The Department of Veterans Affairs will cover the costs of service dogs to help veterans with impaired vision, hearing or mobility, but will not cover canines assigned for mental disabilities, according to regulations published on Wednesday in the Federal Register.
The VA said that despite many individual veterans’ testimonials that mental health service dogs provide relief from the symptoms of combat-related disabilities such as Post Traumatic Stress Disorder (PTSD), it lacked research substantiating the efficacy of mental health service dogs.
"VA has not yet been able to determine that these dogs provide a medical benefit to veterans with mental illness," the department said. "Until such a determination can be made, VA cannot justify providing benefits for mental health service dogs."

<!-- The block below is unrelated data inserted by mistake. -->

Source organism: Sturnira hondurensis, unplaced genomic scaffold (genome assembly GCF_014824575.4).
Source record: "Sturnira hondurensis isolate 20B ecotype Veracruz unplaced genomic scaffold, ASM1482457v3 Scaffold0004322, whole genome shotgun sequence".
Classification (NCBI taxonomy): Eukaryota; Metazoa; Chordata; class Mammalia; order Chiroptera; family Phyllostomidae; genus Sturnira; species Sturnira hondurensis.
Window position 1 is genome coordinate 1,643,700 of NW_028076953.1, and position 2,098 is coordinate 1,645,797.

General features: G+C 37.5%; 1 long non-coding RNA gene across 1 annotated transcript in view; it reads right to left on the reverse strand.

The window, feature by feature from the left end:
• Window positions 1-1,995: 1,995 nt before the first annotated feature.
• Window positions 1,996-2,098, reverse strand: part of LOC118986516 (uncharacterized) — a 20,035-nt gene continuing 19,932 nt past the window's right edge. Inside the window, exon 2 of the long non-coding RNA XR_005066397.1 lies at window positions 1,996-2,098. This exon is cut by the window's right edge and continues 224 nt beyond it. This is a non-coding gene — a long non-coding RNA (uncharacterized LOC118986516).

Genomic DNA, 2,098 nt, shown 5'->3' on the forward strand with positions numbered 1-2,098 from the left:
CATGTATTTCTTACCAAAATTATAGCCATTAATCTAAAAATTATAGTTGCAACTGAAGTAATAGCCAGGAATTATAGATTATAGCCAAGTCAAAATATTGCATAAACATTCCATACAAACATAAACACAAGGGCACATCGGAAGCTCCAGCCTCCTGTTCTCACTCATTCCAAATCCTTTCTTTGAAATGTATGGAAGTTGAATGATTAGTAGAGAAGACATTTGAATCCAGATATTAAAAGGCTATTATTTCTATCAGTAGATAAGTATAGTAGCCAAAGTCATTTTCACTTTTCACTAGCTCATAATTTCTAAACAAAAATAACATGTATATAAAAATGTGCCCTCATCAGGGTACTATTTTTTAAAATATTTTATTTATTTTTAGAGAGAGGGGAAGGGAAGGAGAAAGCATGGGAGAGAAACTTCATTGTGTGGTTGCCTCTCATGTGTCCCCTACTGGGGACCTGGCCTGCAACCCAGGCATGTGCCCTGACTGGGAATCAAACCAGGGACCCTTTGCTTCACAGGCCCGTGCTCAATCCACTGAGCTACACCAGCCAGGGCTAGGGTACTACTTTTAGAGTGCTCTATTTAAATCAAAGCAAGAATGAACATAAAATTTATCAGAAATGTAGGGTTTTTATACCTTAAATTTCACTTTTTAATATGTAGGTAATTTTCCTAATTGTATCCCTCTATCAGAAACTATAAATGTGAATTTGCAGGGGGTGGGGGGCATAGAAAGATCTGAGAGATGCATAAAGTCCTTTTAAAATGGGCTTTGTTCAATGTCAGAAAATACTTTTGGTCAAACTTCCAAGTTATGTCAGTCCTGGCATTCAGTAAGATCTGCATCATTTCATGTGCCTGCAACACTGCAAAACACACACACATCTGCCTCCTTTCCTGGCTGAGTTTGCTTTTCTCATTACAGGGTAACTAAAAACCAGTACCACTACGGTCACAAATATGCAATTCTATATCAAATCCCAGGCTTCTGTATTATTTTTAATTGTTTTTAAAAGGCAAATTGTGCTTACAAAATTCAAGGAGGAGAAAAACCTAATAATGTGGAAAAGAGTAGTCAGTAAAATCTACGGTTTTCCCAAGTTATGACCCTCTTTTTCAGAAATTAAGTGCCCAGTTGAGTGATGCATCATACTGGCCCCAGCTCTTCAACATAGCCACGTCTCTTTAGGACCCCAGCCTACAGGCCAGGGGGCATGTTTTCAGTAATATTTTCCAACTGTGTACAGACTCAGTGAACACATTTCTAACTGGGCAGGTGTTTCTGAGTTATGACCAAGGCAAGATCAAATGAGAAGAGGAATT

To be defined as a "service dog" the animal has to be trained to do specific tasks for a person — such as picking things up, guiding them or providing balance.
Trainers say that for veterans suffering mental disabilities such as PTSD or Traumatic Brain Injury (TBI), dogs can be trained to help avert panic attacks and wake them up as they enter a nightmare. The animals can be taught to remind veterans to take medications and alert them if they have left a burner lit on the stove.
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